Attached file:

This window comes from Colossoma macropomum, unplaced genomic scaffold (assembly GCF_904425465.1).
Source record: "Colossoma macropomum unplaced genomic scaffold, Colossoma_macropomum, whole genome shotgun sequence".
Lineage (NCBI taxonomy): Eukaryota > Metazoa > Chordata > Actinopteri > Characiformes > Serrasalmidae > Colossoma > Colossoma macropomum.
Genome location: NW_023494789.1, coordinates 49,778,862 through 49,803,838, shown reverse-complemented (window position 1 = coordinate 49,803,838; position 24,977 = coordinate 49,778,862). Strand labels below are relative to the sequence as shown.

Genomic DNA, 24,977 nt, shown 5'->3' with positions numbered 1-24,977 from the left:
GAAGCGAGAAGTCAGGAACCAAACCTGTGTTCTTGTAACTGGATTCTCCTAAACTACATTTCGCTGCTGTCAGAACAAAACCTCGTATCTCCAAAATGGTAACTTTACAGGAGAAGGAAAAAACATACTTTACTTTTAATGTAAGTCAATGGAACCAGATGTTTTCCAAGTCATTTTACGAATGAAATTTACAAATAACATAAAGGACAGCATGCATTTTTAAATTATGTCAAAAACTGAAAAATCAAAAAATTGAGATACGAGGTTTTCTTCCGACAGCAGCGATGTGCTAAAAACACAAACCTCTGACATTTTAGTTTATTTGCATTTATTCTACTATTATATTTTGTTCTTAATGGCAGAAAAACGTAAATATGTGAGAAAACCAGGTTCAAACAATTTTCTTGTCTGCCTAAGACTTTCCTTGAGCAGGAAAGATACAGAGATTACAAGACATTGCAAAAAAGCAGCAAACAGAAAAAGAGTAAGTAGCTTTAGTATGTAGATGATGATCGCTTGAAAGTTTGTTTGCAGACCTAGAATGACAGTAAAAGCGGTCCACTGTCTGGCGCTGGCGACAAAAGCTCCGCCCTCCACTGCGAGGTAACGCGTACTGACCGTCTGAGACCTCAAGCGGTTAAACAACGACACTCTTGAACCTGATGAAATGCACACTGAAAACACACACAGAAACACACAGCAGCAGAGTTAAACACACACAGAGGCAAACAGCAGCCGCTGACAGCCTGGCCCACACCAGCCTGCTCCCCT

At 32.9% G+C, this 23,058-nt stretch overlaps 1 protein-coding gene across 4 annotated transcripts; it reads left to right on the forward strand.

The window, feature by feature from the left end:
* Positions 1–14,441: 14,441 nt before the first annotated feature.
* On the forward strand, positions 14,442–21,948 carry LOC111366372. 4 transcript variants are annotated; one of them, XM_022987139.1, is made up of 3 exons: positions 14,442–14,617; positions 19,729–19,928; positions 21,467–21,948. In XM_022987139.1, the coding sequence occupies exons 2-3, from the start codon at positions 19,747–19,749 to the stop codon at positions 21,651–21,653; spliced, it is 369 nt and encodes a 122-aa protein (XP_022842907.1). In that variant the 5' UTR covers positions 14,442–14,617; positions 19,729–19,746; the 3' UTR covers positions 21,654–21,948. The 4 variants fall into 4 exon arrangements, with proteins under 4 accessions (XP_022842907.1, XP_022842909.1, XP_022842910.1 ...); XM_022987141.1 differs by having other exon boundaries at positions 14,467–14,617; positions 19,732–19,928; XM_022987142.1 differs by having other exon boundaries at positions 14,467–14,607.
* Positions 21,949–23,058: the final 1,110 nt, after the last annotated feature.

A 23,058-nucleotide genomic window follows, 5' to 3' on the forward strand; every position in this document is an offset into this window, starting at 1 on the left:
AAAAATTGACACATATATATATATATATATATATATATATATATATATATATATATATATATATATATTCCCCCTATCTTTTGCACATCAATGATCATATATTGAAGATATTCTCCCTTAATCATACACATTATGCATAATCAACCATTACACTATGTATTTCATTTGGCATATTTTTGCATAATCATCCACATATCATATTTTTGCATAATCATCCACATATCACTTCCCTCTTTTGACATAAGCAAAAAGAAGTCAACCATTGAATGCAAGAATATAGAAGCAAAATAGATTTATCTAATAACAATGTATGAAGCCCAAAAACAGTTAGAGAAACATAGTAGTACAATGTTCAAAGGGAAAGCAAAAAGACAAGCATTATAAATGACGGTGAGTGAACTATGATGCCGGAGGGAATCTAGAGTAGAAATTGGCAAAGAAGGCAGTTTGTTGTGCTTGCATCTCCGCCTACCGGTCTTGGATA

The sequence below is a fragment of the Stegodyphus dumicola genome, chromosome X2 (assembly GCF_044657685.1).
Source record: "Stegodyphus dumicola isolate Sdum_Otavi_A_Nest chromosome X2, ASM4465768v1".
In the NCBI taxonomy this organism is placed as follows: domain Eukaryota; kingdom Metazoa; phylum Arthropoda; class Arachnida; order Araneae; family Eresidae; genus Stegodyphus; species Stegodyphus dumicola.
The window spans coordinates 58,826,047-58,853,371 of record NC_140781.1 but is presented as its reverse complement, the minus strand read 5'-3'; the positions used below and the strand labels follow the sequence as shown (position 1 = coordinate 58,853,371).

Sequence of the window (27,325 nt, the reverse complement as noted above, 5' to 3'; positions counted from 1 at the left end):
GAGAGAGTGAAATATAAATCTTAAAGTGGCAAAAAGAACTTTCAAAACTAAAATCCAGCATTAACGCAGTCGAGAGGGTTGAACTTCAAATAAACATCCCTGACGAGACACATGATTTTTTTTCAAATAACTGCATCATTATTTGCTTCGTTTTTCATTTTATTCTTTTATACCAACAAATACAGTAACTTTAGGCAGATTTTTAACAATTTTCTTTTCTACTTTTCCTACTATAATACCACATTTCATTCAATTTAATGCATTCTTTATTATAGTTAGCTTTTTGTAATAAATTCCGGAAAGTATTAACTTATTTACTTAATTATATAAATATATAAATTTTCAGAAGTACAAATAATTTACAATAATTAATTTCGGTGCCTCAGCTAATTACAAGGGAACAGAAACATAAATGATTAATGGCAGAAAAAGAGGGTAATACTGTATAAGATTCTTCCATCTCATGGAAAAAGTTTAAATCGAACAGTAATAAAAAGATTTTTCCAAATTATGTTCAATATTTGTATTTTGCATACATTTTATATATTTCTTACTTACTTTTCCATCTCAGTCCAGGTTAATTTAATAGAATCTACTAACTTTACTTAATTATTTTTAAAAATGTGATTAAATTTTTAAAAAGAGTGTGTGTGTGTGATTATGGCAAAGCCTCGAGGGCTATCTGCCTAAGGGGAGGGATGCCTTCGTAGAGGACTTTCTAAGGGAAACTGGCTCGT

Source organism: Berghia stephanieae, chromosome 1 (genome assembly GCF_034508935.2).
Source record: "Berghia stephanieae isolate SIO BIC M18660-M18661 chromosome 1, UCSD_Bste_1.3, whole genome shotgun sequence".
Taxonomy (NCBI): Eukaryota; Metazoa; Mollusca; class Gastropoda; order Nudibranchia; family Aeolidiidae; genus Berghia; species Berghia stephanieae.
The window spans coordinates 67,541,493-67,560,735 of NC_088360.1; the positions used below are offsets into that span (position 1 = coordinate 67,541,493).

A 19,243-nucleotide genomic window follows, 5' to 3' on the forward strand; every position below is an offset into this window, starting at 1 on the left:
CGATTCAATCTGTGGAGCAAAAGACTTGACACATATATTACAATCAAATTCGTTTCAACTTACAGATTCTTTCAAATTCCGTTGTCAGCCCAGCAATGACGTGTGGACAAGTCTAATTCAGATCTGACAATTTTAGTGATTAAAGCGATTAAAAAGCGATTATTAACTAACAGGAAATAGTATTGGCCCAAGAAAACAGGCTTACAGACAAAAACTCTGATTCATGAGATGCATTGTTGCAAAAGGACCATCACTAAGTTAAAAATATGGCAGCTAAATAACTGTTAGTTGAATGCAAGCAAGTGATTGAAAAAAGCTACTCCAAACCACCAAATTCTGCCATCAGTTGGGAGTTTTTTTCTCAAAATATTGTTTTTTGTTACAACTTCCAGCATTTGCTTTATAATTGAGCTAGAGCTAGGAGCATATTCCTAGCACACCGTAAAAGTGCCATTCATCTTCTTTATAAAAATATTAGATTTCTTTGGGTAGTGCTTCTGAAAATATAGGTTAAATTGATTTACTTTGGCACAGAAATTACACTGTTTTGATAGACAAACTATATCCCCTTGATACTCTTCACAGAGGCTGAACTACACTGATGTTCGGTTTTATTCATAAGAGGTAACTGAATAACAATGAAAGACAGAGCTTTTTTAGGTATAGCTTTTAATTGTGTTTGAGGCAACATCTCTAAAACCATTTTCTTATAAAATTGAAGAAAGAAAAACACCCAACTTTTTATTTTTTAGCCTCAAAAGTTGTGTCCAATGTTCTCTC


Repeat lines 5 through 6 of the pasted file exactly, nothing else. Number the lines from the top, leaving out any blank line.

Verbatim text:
Genomic DNA, 24,977 nt, shown 5'->3' with positions numbered 1-24,977 from the left:
GAAGCGAGAAGTCAGGAACCAAACCTGTGTTCTTGTAACTGGATTCTCCTAAACTACATTTCGCTGCTGTCAGAACAAAACCTCGTATCTCCAAAATGGTAACTTTACAGGAGAAGGAAAAAACATACTTTACTTTTAATGTAAGTCAATGGAACCAGATGTTTTCCAAGTCATTTTACGAATGAAATTTACAAATAACATAAAGGACAGCATGCATTTTTAAATTATGTCAAAAACTGAAAAATCAAAAAATTGAGATACGAGGTTTTCTTCCGACAGCAGCGATGTGCTAAAAACACAAACCTCTGACATTTTAGTTTATTTGCATTTATTCTACTATTATATTTTGTTCTTAATGGCAGAAAAACGTAAATATGTGAGAAAACCAGGTTCAAACAATTTTCTTGTCTGCCTAAGACTTTCCTTGAGCAGGAAAGATACAGAGATTACAAGACATTGCAAAAAAGCAGCAAACAGAAAAAGAGTAAGTAGCTTTAGTATGTAGATGATGATCGCTTGAAAGTTTGTTTGCAGACCTAGAATGACAGTAAAAGCGGTCCACTGTCTGGCGCTGGCGACAAAAGCTCCGCCCTCCACTGCGAGGTAACGCGTACTGACCGTCTGAGACCTCAAGCGGTTAAACAACGACACTCTTGAACCTGATGAAATGCACACTGAAAACACACACAGAAACACACAGCAGCAGAGTTAAACACACACAGAGGCAAACAGCAGCCGCTGACAGCCTGGCCCACACCAGCCTGCTCCCCT